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Design for complexity
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Design for complexity

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  • 1. Hello @lextant
  • 2. Designing for Complexity What did I get myself into?! @lextant
  • 3. Why is Designing forComplex Systems Difficult?
  • 4. We buy our own insurance online, we book my own flights, we manageour own finances on our phone. But we’ve never given someone an MRIbefore. Learning that domain is a bit harder, and takes more time.The stakes might be higher – you’re designing something that people useto do their jobs, or to make sense of large sets of information in order tomake critical decisions.You don’t have a mental model for the system. You likely have neverused something like this before, and don’t have a frame of reference andaren’t familiar with the goals that users have.You might not have that understanding yet, but you will.
  • 5.  Don’t an Understanding Build Freak Out
  • 6. You have the skills and the know-how to do this!LEAN ON YOUR TEAM, talk it through with them.Some of our best work is done when working with adesign partner.
  • 7. EMOTIONS 1 2 BENEFITS 3 FEATURES 4 ATTRIBUTES Anatomy of an The Thing is not THE THING Ideal Experience™
  • 8. You have to focus less on the tool, and more on the goal that the tool is meantto enable. It IS about how we make people feel, and creating an emotionalexperience for them.Your design lives in the real world – start to understand what situations,behaviors, emotions it exists with. Understanding these larger goals can bejust as important as considering specific features.You have to understand a user’s story. Know the kinds of decisions they willneed to make. Know what they need in order to make those decisions. Knowhow they want to feel. So, how do we do that?
  • 9.  Build an Understanding Build Understanding
  • 10. Our best work is informed by user research, and a deep understandingof goals that users have (both in and out of a system), and the emotionaldrivers behind those.Start with the questions that we have about people and their experiences. Do we have questions about the ecosystem of people and services? Or about their mental model of an experience?When you’ve done this research, you’ll have built understanding aboutusers’ work processes and goals. From that, you’ll find patterns andthemes to provide you with the framework for a design solution.But you’re not done!
  • 11.  Keep Building an Understanding
  • 12. Design is how you begin to understand it for yourself, anduncover more questions that give you deeper understanding.You may have questions that your team didn’t anticipate at thebeginning. Maybe you have older research, and some new usergoals need to be accounted for. Research doesn’t just end when design begins. THE LINE IS FUZZY.Keep asking questions. Admit what you know and especiallywhat you don’t know.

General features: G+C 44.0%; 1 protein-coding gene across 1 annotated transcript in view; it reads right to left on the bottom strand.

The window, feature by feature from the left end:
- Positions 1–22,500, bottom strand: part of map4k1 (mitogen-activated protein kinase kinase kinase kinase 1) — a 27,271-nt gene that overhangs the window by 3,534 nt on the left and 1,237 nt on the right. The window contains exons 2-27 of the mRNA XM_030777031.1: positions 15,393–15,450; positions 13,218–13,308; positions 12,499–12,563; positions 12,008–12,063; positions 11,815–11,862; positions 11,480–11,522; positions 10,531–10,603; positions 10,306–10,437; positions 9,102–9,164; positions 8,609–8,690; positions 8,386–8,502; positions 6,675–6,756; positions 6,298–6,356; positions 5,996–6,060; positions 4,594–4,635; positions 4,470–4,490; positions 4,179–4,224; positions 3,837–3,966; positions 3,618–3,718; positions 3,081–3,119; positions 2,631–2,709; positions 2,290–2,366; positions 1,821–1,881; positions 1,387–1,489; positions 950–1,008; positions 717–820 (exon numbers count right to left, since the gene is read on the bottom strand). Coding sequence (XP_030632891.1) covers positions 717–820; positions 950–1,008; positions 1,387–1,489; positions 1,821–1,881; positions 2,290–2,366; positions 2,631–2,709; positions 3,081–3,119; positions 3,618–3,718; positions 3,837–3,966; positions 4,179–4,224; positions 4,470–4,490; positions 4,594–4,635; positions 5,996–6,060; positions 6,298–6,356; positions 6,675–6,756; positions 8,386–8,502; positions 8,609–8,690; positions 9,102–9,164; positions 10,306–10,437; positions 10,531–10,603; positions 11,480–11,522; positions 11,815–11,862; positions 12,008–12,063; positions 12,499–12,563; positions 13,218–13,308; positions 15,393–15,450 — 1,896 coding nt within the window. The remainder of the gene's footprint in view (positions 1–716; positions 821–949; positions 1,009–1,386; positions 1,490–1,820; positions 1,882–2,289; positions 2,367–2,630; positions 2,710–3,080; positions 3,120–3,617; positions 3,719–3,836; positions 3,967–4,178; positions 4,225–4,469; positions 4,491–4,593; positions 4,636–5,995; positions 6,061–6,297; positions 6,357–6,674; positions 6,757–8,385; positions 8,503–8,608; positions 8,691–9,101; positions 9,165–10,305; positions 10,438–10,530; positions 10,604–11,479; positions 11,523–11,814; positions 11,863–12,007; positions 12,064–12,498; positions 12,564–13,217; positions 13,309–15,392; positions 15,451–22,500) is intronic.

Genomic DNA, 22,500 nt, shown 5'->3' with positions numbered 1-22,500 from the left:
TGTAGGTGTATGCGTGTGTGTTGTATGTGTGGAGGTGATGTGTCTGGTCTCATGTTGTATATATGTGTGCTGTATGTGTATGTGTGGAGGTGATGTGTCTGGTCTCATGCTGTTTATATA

• 13. For the things you don’t know,what do you do?Start with doing some insight mining to extract all the knowledgethat can get locked up in organizations.Reach out to your subject-matter experts, to the sales teams,to the support teams.Your IA is going to force you to inventory all of these sources ofinformation to understand how they all fit. Make sure that you’reworking with blueprints of the experience instead of pushing pixels.
  • 14. Take advantage of being a layman.Our role as designers is to askthe questions that others areafraid to ask. JUST DO SOMETHING! Getting a reaction gets you closer to an answer. Just trying something and beginning an iterative process is a kind of research, and a good way to build up from your base level of understanding.
  • 15.  Build an Understanding Zoom Out
  • 16. Don’t be afraid of going back tothe drawing board.Allow yourself to step back and think at a more architectural orstructural level, and use that process as a tool to bring the goals andneeds of a user to life in a tangible way. The risk that you take in trying to make something fit is greater than just taking a step back.Taking a fresh look at the architecture or thinking about the structurein a new way might just be the thing that you need to see things in anew light. It doesn’t mean that you are starting over.
  • 17. “Test early and often” is extra important whenworking on complex systems. While we have learned a lot aboutthe goals of people using these complex systems, we aren’texperts in the field yet so user testing and concept evaluation iscritical to making sure that the right information is representedat the right time.
  • 18.  Build an UnderstandingIn Conclusion . . .
  • 19. If it is done right, there isn’t an end tothe process. Know that it doesn’t end with you – it moves onthrough development, then out to users.Step back to see if your next project can help solve some of theneeds that were out of scope for your primary effort. When you find yourself saying, “What did I get myself into?!” Remember that it isn’t about the thing. Your goal is to craft a desired experience that lets people focus on what’s important to them and help them accomplish their goals.
  • 20. THANK YOU :-)jbailey@lextant.com I cpennell@lextant.com @lextant

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